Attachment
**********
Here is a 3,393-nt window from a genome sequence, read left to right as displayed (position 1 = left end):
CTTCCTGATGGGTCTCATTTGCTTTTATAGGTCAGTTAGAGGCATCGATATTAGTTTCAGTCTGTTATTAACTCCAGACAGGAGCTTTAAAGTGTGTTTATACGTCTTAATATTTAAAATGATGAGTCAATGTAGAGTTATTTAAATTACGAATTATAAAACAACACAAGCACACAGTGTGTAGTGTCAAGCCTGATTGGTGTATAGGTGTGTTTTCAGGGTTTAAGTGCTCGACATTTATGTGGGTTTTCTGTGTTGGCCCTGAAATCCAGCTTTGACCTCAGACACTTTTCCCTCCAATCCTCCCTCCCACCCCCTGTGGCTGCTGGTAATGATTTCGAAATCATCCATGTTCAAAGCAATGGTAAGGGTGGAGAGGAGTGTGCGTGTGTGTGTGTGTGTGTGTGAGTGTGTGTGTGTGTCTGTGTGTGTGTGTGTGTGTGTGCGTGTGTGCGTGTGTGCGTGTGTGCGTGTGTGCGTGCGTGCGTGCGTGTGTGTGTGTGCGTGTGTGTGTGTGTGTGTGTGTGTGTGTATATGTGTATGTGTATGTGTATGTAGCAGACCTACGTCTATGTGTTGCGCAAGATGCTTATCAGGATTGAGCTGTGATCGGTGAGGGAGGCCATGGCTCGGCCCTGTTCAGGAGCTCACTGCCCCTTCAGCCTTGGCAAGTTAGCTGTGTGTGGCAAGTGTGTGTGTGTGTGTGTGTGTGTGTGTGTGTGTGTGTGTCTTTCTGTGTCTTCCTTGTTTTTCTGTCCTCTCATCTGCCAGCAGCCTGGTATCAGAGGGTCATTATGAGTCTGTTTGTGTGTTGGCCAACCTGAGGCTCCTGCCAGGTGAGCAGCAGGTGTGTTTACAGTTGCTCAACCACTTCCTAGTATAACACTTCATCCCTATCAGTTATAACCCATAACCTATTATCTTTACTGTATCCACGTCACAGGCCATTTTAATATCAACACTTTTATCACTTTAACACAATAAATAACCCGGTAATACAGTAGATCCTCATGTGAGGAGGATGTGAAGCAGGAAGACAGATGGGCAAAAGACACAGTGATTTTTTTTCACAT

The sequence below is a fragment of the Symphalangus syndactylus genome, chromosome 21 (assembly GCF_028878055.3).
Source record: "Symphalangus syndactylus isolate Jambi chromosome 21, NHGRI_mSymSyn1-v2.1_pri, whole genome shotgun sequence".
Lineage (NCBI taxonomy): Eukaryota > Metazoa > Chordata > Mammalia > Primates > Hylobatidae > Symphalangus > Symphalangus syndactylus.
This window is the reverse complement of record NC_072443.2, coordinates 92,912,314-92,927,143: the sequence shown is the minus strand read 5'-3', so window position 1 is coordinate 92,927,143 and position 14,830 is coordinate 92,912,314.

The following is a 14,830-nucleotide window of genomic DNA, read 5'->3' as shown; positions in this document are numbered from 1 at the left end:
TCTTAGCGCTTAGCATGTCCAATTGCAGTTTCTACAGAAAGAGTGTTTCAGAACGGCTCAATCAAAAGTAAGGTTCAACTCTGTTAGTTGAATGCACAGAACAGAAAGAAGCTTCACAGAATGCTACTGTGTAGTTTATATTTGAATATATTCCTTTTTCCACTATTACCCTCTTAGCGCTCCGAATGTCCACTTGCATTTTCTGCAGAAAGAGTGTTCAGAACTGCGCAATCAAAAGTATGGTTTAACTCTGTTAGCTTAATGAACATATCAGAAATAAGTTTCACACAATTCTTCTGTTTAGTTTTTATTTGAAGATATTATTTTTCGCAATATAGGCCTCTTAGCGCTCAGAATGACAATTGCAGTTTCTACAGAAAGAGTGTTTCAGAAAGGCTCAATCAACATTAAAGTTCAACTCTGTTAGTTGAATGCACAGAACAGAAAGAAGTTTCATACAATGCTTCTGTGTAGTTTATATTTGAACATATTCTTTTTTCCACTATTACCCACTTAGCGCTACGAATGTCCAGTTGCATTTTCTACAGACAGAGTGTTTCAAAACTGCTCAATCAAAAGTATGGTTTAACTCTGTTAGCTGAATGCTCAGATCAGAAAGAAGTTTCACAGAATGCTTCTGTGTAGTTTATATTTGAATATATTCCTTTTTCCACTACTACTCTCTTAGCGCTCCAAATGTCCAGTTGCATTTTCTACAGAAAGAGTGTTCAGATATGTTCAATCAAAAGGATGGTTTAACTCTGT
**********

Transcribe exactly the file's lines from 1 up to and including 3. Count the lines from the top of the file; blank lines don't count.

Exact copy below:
Here is a 3,393-nt window from a genome sequence, read left to right as displayed (position 1 = left end):
CTTCCTGATGGGTCTCATTTGCTTTTATAGGTCAGTTAGAGGCATCGATATTAGTTTCAGTCTGTTATTAACTCCAGACAGGAGCTTTAAAGTGTGTTTATACGTCTTAATATTTAAAATGATGAGTCAATGTAGAGTTATTTAAATTACGAATTATAAAACAACACAAGCACACAGTGTGTAGTGTCAAGCCTGATTGGTGTATAGGTGTGTTTTCAGGGTTTAAGTGCTCGACATTTATGTGGGTTTTCTGTGTTGGCCCTGAAATCCAGCTTTGACCTCAGACACTTTTCCCTCCAATCCTCCCTCCCACCCCCTGTGGCTGCTGGTAATGATTTCGAAATCATCCATGTTCAAAGCAATGGTAAGGGTGGAGAGGAGTGTGCGTGTGTGTGTGTGTGTGTGTGAGTGTGTGTGTGTGTCTGTGTGTGTGTGTGTGTGTGTGCGTGTGTGCGTGTGTGCGTGTGTGCGTGTGTGCGTGCGTGCGTGCGTGTGTGTGTGTGCGTGTGTGTGTGTGTGTGTGTGTGTGTGTATATGTGTATGTGTATGTGTATGTAGCAGACCTACGTCTATGTGTTGCGCAAGATGCTTATCAGGATTGAGCTGTGATCGGTGAGGGAGGCCATGGCTCGGCCCTGTTCAGGAGCTCACTGCCCCTTCAGCCTTGGCAAGTTAGCTGTGTGTGGCAAGTGTGTGTGTGTGTGTGTGTGTGTGTGTGTGTGTGTGTGTCTTTCTGTGTCTTCCTTGTTTTTCTGTCCTCTCATCTGCCAGCAGCCTGGTATCAGAGGGTCATTATGAGTCTGTTTGTGTGTTGGCCAACCTGAGGCTCCTGCCAGGTGAGCAGCAGGTGTGTTTACAGTTGCTCAACCACTTCCTAGTATAACACTTCATCCCTATCAGTTATAACCCATAACCTATTATCTTTACTGTATCCACGTCACAGGCCATTTTAATATCAACACTTTTATCACTTTAACACAATAAATAACCCGGTAATACAGTAGATCCTCATGTGAGGAGGATGTGAAGCAGGAAGACAGATGGGCAAAAGACACAGTGATTTTTTTTCACAT

The sequence below is a fragment of the Symphalangus syndactylus genome, chromosome 21 (assembly GCF_028878055.3).